# Newton's Law of Cooling

1. Apr 11, 2006

### Chubbly

Hello,

I am an undergrad student studying Physics.

We are currently studying thermodynamics. The lecturer has set us a bunch of problems relating to Thermodynamics. While I can do most of them, I am getting completely thrown by one question:

An object with a surface area of 0.2 m², an emissivity of 0.8 and a heat capacity of 1320.0 J/K has a temperature of 59.0 °C. It is then place in an environment at 38.0 °C and it eventually cools until it is in thermal equilibrium with the new environment.

Stefan constant: σ = 5.68 x 10-8 W m-2 K-4
Coefficient of convective heat transfer = 6.0 W m-2 K-1

Approximately how long does the object take to cool to a temperature 14.0 K below its initial temperature?

The lecturer has said that Newton's Law of Cooling can be assumed to be valid. So I dug up the approximation of Newton's Law of Cooling which is, as I understand it:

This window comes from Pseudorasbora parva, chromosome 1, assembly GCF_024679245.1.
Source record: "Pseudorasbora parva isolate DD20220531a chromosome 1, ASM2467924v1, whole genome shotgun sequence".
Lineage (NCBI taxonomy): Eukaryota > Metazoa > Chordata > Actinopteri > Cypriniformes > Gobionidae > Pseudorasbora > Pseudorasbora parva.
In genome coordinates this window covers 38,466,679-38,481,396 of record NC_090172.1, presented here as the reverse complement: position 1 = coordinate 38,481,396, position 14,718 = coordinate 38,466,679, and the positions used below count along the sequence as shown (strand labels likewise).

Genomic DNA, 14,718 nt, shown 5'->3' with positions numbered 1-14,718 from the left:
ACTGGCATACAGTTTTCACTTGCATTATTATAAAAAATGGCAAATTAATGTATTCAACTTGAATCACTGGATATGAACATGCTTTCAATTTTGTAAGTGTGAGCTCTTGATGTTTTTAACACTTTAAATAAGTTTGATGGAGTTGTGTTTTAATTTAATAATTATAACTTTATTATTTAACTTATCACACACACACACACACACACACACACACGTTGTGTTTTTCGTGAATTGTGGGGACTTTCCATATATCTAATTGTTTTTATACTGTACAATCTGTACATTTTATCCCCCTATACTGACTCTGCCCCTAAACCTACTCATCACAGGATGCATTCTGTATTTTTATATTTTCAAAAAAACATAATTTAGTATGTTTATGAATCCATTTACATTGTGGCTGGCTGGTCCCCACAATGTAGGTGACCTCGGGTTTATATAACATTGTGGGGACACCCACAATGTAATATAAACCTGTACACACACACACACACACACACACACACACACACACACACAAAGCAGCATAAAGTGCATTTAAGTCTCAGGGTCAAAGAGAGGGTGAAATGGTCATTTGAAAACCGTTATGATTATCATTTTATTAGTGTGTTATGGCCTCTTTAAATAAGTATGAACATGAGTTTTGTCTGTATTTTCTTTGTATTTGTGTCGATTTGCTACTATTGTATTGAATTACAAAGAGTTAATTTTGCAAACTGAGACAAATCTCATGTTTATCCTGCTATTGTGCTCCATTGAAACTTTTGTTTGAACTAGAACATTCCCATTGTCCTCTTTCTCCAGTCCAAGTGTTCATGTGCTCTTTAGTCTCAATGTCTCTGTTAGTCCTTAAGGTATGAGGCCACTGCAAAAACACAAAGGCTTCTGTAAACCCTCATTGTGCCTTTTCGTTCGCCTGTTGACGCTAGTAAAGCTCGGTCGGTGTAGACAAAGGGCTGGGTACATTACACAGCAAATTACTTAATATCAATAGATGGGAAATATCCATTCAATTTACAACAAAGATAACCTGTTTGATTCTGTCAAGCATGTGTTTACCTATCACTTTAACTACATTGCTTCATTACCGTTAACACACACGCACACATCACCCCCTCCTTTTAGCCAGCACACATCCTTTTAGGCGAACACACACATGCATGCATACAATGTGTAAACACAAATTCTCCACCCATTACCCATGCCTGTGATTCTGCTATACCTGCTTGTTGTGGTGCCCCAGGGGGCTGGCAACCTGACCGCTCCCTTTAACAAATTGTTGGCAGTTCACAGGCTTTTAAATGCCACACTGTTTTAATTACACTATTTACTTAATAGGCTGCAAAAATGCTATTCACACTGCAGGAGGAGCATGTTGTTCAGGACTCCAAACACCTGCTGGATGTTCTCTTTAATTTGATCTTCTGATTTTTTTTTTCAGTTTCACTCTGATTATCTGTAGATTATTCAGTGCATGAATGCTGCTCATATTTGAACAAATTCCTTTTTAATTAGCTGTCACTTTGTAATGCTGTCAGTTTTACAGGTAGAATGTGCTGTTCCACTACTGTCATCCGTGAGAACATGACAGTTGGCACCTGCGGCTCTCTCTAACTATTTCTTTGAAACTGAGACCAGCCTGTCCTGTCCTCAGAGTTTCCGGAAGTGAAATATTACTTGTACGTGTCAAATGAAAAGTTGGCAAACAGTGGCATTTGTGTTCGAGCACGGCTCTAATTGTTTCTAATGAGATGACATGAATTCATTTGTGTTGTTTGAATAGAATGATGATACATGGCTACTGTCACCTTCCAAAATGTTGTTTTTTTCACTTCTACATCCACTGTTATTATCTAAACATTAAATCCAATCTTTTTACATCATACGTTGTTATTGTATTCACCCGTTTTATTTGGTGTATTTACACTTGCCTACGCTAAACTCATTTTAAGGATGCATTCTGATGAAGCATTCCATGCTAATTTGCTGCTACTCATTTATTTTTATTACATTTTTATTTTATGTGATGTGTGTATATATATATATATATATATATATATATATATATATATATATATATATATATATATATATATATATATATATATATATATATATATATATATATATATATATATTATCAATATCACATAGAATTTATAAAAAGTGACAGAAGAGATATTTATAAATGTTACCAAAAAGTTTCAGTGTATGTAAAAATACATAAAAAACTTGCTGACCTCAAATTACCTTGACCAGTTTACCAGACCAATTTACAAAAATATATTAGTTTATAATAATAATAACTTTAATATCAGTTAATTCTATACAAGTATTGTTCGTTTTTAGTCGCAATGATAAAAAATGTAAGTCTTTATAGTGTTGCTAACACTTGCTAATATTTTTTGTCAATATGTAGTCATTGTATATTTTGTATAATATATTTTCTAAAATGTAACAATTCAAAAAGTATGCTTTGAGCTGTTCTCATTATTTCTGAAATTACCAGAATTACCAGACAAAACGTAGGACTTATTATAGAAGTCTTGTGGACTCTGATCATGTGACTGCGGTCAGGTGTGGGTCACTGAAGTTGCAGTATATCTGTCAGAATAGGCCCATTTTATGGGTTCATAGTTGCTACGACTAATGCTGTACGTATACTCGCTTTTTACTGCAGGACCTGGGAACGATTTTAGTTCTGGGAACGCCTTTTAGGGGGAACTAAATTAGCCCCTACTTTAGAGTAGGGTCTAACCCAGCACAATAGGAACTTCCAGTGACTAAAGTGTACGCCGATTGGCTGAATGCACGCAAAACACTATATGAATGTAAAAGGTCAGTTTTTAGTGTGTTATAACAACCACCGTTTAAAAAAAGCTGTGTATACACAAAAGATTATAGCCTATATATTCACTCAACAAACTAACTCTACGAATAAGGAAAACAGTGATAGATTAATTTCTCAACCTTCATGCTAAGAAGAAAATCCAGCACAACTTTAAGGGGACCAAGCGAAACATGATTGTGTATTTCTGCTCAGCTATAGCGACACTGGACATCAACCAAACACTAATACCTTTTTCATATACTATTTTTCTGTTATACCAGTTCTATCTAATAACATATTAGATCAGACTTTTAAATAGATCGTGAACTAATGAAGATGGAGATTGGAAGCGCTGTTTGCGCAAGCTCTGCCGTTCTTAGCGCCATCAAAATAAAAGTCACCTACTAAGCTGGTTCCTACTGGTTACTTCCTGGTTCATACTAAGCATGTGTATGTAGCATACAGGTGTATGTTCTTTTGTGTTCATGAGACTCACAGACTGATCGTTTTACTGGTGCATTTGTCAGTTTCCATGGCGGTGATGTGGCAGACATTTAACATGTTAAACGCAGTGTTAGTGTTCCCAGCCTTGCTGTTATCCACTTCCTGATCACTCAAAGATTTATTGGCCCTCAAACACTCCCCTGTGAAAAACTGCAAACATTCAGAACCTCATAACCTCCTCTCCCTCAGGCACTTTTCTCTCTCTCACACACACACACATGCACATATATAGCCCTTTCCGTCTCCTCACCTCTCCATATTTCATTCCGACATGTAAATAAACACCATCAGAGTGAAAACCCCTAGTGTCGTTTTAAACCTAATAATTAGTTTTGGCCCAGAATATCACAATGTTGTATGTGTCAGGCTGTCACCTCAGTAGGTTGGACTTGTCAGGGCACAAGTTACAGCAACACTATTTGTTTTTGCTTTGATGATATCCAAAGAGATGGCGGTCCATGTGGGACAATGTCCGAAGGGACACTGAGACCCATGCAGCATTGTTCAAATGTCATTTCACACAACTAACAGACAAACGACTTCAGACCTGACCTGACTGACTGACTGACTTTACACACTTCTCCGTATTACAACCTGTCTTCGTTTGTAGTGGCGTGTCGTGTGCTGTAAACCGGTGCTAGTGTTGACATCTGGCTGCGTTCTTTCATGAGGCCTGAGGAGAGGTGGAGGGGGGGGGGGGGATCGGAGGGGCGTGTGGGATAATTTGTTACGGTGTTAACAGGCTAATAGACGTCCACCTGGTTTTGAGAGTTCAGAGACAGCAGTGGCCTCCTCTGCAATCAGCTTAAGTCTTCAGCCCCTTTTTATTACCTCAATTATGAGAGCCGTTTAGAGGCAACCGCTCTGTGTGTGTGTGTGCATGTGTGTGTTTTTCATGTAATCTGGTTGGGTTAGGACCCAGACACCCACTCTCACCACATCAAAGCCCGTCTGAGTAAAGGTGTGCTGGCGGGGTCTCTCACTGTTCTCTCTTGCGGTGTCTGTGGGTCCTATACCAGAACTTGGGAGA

dT/dt=(A/C)(q+εσ(Tave)^3) ∆T

or, in words

rate of change in temperature with respect to time = (surface area/heat capacity)(Coefficient of convective heat transfer + emissivity*Stefan's constant*average temperature cubed)*change in temperature.

The working
I'm sorry it's so messy, its hard to put a complicated formula in word characters.

dt=dT/((A/C)(q+εσ(Tave)^3) ∆T)

dT=59+273.16
A=0.2
C=1320
q=6
ε=.8
σ=5.68 x 10-8
(Tave)^3=((59+(59-14))/2+273.16)^3=34378849.96
∆T=14

It seems like a basic number plugger but every time I put the values in, it's wrong.

I tried unit cancellation to check, I tried all manner of different forms of the values but nothing works.

(the answer is given, and it's 220s)

2. Apr 11, 2006

### siddharth

These sites covers it pretty well